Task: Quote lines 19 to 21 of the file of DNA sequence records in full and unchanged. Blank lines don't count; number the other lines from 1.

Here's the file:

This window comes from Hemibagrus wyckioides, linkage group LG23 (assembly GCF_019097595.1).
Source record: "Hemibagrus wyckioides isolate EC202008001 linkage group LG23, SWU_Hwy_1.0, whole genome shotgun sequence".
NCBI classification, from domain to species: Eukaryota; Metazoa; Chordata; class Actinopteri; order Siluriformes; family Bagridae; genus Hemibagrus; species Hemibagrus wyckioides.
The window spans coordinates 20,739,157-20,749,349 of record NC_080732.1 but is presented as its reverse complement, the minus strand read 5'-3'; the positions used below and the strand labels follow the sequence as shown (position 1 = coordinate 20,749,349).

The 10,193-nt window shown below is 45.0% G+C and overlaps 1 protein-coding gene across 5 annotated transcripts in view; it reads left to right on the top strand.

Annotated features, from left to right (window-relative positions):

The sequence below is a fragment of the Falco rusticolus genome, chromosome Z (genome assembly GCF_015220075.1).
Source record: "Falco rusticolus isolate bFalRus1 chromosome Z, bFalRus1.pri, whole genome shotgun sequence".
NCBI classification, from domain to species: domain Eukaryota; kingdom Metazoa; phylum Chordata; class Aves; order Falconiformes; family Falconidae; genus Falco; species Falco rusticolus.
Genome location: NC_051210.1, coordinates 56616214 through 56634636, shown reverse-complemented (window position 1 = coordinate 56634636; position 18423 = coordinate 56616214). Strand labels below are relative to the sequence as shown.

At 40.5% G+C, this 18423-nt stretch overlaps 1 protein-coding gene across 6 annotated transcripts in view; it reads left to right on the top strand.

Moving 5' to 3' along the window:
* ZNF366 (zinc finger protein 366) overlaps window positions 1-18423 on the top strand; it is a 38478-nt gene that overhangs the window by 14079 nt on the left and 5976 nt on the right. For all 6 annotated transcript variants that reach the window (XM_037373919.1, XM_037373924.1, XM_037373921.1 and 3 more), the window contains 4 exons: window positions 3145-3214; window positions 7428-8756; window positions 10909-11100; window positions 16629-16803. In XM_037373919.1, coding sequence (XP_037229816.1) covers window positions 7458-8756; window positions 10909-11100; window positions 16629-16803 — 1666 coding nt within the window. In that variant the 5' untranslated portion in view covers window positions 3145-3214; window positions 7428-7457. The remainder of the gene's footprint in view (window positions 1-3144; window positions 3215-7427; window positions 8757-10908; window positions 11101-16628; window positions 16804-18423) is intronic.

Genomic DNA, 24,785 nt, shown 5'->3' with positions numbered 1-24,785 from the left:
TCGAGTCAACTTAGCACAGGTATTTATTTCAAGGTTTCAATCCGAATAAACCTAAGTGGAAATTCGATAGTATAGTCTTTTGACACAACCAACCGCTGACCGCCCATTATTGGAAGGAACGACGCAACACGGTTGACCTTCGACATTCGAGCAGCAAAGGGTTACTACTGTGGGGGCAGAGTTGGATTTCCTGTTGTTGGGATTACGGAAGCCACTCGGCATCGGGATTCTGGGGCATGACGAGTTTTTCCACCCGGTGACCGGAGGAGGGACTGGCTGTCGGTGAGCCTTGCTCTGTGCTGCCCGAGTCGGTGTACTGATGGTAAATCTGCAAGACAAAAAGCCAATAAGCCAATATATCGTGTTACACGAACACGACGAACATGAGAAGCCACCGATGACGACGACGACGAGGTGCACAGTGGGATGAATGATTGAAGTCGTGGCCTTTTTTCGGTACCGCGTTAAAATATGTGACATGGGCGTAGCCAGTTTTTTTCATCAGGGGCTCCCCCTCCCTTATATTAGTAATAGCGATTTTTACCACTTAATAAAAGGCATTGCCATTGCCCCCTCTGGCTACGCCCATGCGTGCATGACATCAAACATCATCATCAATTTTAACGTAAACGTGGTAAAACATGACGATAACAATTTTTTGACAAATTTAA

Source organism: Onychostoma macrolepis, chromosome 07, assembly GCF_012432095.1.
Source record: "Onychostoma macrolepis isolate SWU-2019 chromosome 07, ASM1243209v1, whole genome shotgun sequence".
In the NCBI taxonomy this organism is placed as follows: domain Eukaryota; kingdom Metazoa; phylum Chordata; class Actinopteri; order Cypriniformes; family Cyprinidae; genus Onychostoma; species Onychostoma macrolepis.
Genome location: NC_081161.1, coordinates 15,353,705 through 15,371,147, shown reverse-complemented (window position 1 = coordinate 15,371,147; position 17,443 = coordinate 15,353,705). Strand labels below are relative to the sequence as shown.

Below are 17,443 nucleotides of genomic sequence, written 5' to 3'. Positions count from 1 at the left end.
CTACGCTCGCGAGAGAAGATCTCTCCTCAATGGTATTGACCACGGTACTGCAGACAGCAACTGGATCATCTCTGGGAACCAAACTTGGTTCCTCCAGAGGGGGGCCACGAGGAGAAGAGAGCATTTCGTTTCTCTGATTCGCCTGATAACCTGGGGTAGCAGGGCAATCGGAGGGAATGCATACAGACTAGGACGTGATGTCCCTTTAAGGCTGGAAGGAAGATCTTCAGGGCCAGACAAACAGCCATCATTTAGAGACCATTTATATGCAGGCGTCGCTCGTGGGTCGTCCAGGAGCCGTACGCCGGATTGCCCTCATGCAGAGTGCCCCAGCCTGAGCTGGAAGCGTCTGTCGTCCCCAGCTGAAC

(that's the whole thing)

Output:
Genome location: NC_081161.1, coordinates 15,353,705 through 15,371,147, shown reverse-complemented (window position 1 = coordinate 15,371,147; position 17,443 = coordinate 15,353,705). Strand labels below are relative to the sequence as shown.

Below are 17,443 nucleotides of genomic sequence, written 5' to 3'. Positions count from 1 at the left end.
CTACGCTCGCGAGAGAAGATCTCTCCTCAATGGTATTGACCACGGTACTGCAGACAGCAACTGGATCATCTCTGGGAACCAAACTTGGTTCCTCCAGAGGGGGGCCACGAGGAGAAGAGAGCATTTCGTTTCTCTGATTCGCCTGATAACCTGGGGTAGCAGGGCAATCGGAGGGAATGCATACAGACTAGGACGTGATGTCCCTTTAAGGCTGGAAGGAAGATCTTCAGGGCCAGACAAACAGCCATCATTTAGAGACCATTTATATGCAGGCGTCGCTCGTGGGTCGTCCAGGAGCCGTACGCCGGATTGCCCTCATGCAGAGTGCCCCAGCCTGAGCTGGAAGCGTCTGTCGTCCCCAGCTGAAC